Someone related to me that the covering here is not an article of clothing according to the original language. He explained that the veil that Moses used to cover his face was clearly seen as such in the original language, but we don't see it for the covering in I Corinthians. I have not studied this, yet. Do you have any insight in this?
The articles given on this site do address this issue, but attempt to make it easier to understand by appealing to the wording in the passage while avoiding any complexities in the Greek. See the comments given for verse 5 in Command or Custom? and The Message of I Corinthians 11.
But since you asked about the Greek:
"Every man praying or prophesying, having his head covered, dishonors his head" (I Corinthians 11:4). In Greek this is: kata (on) kephales (head) echon (having); that is, having something on his head.
"But every woman who prays or prophesies with her head uncovered dishonors her head, for that is one and the same as if her head were shaved" (I Corinthians 11:5). In Greek this is: akatakalupto (uncovered) te (with the) kephale (head).
"For if a woman is not covered, let her also be shorn. But if it is shameful for a woman to be shorn or shaved, let her be covered" (I Corinthians 11:6). In Greek, the first phrase is: ou (not) katakaluptetai (covered). The second phrase is a single Greek word: katakaluptestho (let her be covered).
"For a man indeed ought not to cover his head, since he is the image and glory of God; but woman is the glory of man" (I Corinthians 11:7). In the Greek this is: katakaluptesthai (to have covered) ten (the) kephalen (head).
"For this reason the woman ought to have a symbol of authority on her head, because of the angels" (I Corinthians 11:10). In the Greek this is: epi (on) tes (the) kephales (head).
"Judge among yourselves. Is it proper for a woman to pray to God with her head uncovered" (I Corinthians 11:13). In the Greek this is: akatakalupton (uncovered) to (with).
"But if a woman has long hair, it is a glory to her; for her hair is given to her for a covering" (I Corinthians 11:15). In the Greek this is: peribolaiou (of a covering).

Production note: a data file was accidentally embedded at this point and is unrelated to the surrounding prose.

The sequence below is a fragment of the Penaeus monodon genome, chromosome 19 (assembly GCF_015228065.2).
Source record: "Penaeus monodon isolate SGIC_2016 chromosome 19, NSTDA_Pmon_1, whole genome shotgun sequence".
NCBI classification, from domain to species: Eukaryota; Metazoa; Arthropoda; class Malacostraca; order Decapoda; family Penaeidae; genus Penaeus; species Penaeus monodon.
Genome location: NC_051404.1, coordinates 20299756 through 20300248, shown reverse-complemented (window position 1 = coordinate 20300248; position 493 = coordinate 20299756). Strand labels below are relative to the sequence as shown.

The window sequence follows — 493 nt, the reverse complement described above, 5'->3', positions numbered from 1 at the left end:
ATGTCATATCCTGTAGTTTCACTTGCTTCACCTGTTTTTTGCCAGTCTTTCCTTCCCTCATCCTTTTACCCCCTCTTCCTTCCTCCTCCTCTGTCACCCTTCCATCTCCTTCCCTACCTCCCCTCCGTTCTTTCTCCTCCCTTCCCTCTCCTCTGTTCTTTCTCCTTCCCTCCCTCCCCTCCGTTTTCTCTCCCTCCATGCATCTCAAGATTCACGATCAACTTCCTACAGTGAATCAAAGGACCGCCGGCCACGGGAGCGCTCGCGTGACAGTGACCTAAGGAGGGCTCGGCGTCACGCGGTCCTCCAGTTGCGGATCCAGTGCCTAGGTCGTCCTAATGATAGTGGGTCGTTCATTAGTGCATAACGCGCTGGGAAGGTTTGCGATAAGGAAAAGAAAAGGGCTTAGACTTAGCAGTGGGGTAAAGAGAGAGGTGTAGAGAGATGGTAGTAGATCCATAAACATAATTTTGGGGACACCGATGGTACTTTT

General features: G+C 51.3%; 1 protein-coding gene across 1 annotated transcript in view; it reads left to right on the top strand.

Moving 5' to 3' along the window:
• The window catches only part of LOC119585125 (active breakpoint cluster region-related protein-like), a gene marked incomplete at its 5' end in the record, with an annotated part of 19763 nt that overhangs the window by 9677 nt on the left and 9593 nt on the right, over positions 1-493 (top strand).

These are just the verses that mention a covering in some way. Notice that there are three ways it is mentioned:
- Having something on the head (I Corinthians 11:4, 10).
- Having the head covered, not covered, or uncovered (I Corinthians 11:5, 6, 7, 13)
- Having a covering (I Corinthians 11:15)
In Greek one negates a word by putting a "a" at the beginning, much like putting an "un" in front of words in English. So akatakaluptos is the negative of katakalupto. Greek also has a variety of endings for words to change the number of people referred to, the gender of those people, the confidence of the fact, the time frame it occurred, and other things like this.
So our main concern is the definition of katakalupto. The word means to cover or hide. It is actually a compound word: kata (an intensifier) and kalupto (hide or conceal). It was used in the Septuagint in Numbers 22:5, "See, they cover the face of the earth." Or, "You shall put the mercy seat upon the ark of the Testimony in the Most Holy" (Exodus 26:34). Or, "Above it stood seraphim; each one had six wings: with two he covered his face, with two he covered his feet, and with two he flew" (Isaiah 6:2). In the New Testament, the word is used exclusively in I Corinthians 11, and as pointed out it is something that is put on, or in the negative cases, taken off. It is not the hair itself because if a woman refuses to cover her head, Paul says she should also shave her head.
In I Corinthians 11:15, a different Greek word is used, peribolaiou. It refers to a cloak or garment that is thrown around to put on. It is also used in Hebrews 1:12, "Like a cloak You will fold them up, and they will be changed."
You referenced: "Unlike Moses, who put a veil over his face so that the children of Israel could not look steadily at the end of what was passing away" (II Corinthians 3:13). That word is kaluma which also means to cover, hide, or conceal. It is a different word and really doesn't help explain I Corinthians 11. Notice also that Moses covered his face, but I Corinthians speaks of covering the head.